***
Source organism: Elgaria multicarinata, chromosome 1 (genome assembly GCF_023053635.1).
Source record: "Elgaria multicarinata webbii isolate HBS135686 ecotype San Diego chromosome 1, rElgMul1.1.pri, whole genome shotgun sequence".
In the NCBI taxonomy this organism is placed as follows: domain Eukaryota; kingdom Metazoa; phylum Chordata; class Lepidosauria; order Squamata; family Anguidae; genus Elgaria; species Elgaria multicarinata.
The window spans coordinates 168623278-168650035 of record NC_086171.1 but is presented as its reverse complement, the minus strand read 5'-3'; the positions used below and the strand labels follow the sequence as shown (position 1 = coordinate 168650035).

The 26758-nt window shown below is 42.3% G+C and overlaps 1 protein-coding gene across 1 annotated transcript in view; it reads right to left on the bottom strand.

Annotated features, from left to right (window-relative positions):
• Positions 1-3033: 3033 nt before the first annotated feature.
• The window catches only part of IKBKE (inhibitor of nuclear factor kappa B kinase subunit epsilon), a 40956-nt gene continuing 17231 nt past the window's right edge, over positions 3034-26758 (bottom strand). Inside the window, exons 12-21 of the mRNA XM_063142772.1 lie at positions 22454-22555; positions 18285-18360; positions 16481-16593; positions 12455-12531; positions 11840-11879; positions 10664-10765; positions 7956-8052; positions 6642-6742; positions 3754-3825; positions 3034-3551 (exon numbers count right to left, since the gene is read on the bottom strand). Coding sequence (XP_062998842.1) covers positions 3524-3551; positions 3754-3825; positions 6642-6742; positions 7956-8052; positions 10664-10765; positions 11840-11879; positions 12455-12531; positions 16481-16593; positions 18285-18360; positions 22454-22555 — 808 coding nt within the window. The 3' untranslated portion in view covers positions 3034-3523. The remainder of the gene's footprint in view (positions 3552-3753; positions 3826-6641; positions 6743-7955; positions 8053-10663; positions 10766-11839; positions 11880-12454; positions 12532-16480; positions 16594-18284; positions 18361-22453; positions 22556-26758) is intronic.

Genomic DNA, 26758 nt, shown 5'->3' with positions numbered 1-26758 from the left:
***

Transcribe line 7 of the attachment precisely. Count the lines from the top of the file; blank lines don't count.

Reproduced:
• Positions 1-3033: 3033 nt before the first annotated feature.